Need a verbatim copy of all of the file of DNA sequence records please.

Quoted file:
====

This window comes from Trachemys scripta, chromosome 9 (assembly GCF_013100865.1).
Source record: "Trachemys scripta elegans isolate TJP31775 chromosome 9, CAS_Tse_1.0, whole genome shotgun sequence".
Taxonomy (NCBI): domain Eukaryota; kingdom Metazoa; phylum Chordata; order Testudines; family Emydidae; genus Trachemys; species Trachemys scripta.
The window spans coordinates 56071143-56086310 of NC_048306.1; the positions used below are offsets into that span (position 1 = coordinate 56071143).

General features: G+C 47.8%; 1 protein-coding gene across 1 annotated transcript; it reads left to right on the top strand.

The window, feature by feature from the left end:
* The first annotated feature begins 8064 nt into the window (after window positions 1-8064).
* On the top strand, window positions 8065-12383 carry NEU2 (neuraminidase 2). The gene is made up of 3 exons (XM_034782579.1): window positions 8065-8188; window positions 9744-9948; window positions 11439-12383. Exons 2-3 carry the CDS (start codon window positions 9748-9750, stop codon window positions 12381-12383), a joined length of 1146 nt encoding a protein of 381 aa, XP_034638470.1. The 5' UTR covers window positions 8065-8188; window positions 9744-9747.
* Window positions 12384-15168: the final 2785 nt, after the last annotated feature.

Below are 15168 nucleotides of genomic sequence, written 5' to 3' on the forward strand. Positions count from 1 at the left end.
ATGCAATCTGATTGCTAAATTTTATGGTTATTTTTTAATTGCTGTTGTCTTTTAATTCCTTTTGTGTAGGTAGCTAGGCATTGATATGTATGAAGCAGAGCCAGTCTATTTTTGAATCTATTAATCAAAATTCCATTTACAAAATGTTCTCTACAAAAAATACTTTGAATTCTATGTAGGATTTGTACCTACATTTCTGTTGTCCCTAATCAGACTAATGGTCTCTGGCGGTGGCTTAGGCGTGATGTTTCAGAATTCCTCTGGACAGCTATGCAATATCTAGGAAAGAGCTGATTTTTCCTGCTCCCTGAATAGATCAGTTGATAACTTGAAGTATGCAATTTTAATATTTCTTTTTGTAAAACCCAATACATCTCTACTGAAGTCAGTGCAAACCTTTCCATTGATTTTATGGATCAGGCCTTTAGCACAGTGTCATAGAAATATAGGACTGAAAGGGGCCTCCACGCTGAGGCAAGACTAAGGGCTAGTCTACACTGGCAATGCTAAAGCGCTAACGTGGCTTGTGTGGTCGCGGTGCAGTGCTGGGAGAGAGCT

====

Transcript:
This window comes from Trachemys scripta, chromosome 9 (assembly GCF_013100865.1).
Source record: "Trachemys scripta elegans isolate TJP31775 chromosome 9, CAS_Tse_1.0, whole genome shotgun sequence".
Taxonomy (NCBI): domain Eukaryota; kingdom Metazoa; phylum Chordata; order Testudines; family Emydidae; genus Trachemys; species Trachemys scripta.
The window spans coordinates 56071143-56086310 of NC_048306.1; the positions used below are offsets into that span (position 1 = coordinate 56071143).

General features: G+C 47.8%; 1 protein-coding gene across 1 annotated transcript; it reads left to right on the top strand.

The window, feature by feature from the left end:
* The first annotated feature begins 8064 nt into the window (after window positions 1-8064).
* On the top strand, window positions 8065-12383 carry NEU2 (neuraminidase 2). The gene is made up of 3 exons (XM_034782579.1): window positions 8065-8188; window positions 9744-9948; window positions 11439-12383. Exons 2-3 carry the CDS (start codon window positions 9748-9750, stop codon window positions 12381-12383), a joined length of 1146 nt encoding a protein of 381 aa, XP_034638470.1. The 5' UTR covers window positions 8065-8188; window positions 9744-9747.
* Window positions 12384-15168: the final 2785 nt, after the last annotated feature.

Below are 15168 nucleotides of genomic sequence, written 5' to 3' on the forward strand. Positions count from 1 at the left end.
ATGCAATCTGATTGCTAAATTTTATGGTTATTTTTTAATTGCTGTTGTCTTTTAATTCCTTTTGTGTAGGTAGCTAGGCATTGATATGTATGAAGCAGAGCCAGTCTATTTTTGAATCTATTAATCAAAATTCCATTTACAAAATGTTCTCTACAAAAAATACTTTGAATTCTATGTAGGATTTGTACCTACATTTCTGTTGTCCCTAATCAGACTAATGGTCTCTGGCGGTGGCTTAGGCGTGATGTTTCAGAATTCCTCTGGACAGCTATGCAATATCTAGGAAAGAGCTGATTTTTCCTGCTCCCTGAATAGATCAGTTGATAACTTGAAGTATGCAATTTTAATATTTCTTTTTGTAAAACCCAATACATCTCTACTGAAGTCAGTGCAAACCTTTCCATTGATTTTATGGATCAGGCCTTTAGCACAGTGTCATAGAAATATAGGACTGAAAGGGGCCTCCACGCTGAGGCAAGACTAAGGGCTAGTCTACACTGGCAATGCTAAAGCGCTAACGTGGCTTGTGTGGTCGCGGTGCAGTGCTGGGAGAGAGCT